Amended budget goes to Board
by Eric Smith
Budget considerations for the next academic year, submitted to Senate last month, will now go to the Board of Governors with a few modifications.
In her outline of the current context, Vice-Principal (Administration and Finance) Phyllis Heaphy anticipates a grant cut from the provincial government of $18 million. This year, McGill's government grant represents a little over 70% of the University's total operating budget and amounts to approximately $200 million. The actual amount of next year's cut has not yet been announced. It will depend both on the final figure for total provincial post-secondary cuts--currently anticipated at $130 million--and the Ministry's decisions on amending the formula for distributing the total grant amount across the provincial university network (Reporter, January 13).
But even as it tries to put together its budget for next year, McGill is encountering some nasty surprises for this year. As part of the provincial government's public sector cut, the University was informed at the end of February that it will be receiving close to $1 million less than anticipated in its March grant from Quebec.
That money will have to come out of this year's surplus of $6 million. The surplus was planned to cover the costs of this year's early retirement package. It is a little higher than expected thanks to low interest rates.
In order to return McGill's operating deficit to its 1995 level of $66 million as targeted in the budget model, the University will need to produce a surplus again next year. And that will mean that additional revenue or cuts will have to be made on top of those outlined in the current model.
Some options under consideration include using the money from the sale this year of HostExplorer, a software package developed at McGill, to Hummingbird Technologies. But since this is one-time-only income, Heaphy said she hopes to find a more creative use for it. "I would prefer not to spend it to balance the budget. That would be going into a black hole. Ideally, we would save all or part of it and set money aside for computing services."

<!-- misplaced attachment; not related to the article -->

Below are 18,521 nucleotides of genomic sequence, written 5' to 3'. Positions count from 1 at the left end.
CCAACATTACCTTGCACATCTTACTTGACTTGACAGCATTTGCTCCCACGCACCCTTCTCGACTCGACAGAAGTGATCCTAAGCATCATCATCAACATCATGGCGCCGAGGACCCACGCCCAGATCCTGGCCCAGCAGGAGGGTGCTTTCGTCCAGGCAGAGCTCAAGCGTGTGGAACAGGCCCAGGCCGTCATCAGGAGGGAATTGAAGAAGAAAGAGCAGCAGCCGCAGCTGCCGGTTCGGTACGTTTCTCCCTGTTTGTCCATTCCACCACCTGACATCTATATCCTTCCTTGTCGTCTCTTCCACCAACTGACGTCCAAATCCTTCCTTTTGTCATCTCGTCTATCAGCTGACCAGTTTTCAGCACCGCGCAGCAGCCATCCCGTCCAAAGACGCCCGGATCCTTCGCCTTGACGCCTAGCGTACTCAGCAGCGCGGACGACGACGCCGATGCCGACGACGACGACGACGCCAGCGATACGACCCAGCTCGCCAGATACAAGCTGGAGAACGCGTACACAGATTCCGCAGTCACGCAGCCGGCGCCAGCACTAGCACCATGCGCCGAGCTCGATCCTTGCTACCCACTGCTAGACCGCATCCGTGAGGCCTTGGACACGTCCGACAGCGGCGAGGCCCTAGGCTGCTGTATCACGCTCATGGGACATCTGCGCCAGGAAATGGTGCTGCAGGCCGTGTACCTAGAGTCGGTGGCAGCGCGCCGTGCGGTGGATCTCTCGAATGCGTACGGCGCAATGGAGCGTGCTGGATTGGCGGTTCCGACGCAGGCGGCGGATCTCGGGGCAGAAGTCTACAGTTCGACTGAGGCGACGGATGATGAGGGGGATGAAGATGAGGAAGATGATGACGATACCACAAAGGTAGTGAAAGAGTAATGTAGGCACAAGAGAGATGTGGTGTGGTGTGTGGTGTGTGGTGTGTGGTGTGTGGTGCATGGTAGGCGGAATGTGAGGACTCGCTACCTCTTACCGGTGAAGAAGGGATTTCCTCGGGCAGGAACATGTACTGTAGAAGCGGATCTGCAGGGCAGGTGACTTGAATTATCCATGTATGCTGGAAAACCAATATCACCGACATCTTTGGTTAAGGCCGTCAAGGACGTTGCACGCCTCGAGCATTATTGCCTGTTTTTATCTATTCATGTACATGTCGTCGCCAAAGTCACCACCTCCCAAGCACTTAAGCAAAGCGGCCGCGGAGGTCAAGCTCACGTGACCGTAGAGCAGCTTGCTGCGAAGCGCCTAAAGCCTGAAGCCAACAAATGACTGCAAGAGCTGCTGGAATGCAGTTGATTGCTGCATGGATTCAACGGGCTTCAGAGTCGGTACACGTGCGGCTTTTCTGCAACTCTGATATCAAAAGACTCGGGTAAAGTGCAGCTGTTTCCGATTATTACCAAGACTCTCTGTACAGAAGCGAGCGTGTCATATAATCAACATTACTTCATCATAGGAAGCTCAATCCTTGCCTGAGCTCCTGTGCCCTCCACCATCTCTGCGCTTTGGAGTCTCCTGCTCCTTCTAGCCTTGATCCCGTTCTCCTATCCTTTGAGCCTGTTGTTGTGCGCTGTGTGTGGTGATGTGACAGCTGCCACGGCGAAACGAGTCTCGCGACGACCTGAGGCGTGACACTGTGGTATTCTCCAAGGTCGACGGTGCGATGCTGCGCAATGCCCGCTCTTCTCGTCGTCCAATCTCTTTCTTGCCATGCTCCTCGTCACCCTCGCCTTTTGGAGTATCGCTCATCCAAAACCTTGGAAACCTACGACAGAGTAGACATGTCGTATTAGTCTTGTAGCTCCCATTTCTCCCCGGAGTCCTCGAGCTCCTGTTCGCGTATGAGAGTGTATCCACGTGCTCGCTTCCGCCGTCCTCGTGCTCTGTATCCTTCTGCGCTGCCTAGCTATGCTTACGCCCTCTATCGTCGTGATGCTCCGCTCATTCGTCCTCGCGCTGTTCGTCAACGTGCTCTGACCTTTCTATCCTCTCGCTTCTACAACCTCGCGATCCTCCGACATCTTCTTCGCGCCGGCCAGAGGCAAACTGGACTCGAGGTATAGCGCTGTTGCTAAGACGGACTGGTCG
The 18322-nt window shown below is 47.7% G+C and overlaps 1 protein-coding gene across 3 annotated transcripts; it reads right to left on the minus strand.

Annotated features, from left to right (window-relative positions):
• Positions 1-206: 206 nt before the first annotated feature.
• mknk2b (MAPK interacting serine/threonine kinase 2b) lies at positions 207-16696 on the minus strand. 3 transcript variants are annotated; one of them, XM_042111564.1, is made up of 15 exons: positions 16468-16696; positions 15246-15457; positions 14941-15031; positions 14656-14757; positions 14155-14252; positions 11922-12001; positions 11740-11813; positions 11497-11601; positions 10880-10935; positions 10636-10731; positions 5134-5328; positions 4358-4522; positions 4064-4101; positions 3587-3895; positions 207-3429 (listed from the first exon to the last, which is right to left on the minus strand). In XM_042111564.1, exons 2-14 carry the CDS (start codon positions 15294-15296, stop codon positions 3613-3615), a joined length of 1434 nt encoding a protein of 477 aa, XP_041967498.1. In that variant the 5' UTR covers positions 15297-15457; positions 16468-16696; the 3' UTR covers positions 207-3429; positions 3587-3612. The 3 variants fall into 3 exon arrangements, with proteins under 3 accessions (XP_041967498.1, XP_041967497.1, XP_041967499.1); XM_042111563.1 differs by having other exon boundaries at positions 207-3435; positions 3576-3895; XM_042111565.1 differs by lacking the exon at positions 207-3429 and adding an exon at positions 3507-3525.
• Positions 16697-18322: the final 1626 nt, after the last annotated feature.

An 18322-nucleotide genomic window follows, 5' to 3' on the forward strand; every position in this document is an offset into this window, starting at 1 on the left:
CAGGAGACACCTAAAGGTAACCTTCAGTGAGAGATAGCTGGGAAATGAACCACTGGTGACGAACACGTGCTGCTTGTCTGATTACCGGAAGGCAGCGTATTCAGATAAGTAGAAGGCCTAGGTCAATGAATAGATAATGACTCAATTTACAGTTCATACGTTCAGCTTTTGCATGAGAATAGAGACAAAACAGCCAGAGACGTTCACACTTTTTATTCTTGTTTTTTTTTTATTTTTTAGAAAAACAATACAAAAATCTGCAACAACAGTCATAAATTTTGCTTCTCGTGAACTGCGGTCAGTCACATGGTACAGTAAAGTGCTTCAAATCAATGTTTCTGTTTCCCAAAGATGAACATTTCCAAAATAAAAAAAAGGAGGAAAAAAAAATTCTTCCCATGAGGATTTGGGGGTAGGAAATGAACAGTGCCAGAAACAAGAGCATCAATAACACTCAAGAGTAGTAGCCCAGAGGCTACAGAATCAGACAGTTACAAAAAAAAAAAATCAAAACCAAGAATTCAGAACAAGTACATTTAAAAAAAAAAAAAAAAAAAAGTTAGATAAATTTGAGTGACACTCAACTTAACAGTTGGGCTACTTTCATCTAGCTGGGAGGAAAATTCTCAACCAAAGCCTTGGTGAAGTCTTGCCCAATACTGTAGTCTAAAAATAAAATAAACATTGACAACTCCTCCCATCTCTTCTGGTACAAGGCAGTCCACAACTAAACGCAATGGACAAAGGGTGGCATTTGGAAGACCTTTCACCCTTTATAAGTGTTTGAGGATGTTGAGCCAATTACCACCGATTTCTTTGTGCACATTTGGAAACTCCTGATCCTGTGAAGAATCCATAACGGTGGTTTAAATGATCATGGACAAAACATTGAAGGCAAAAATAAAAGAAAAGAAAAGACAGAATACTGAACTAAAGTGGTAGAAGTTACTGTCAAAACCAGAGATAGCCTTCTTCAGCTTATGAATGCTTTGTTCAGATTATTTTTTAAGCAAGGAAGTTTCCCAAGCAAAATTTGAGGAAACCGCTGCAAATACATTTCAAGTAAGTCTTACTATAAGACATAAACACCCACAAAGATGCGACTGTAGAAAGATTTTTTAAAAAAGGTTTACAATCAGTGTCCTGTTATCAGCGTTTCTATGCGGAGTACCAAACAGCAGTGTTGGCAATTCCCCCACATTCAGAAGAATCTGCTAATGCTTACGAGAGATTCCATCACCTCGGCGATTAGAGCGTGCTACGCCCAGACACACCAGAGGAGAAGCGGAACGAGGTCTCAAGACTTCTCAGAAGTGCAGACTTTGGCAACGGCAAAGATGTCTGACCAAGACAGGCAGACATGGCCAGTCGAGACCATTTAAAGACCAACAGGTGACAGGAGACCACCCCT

McGill is also consulting with the government on the possibility of keeping all tuition revenue from international students and forgoing the corollary grant. This would represent $3 million in additional income for McGill, but according to Heaphy, "This is a very slow process. We're just starting discussions."
In the current model for next year, the cut does not target specific academic areas in the University. Faculties will see their operating budgets reduced by 6% across the campus. At Concordia, budget discussions have included the possibility of shutting down some programs, but no similar exercise is under way at McGill, according to Heaphy.
The across-the-board cut is manageable, Heaphy says. "It can be done. But it is very painful. It means not replacing professors, increasing class sizes."
On the revenue side, the budget model plans to offset some of the shortfall by increasing administrative and academic services fees for students. Additional charges will total $255 per student and will, combined, bring in a little under $6 million in revenue. The additional charges have been reduced by $10 from the initial model presented to Senate.
"This is not a disguised tuition fee," according to Heaphy. Part of the extra money raised will go to new financial aid resources. Altogether, the budget model plans to contribute $3.8 million to student aid and scholarships. This is the first time aid monies are to be drawn from the operating budget. The increase was deemed necessary because of the province-mandated tuition increase for returning out-of-province students. The current model calls for 82% of the additional aid money to be disbursed in the form of scholarships and bursaries, with the remaining $700,000 going to loans.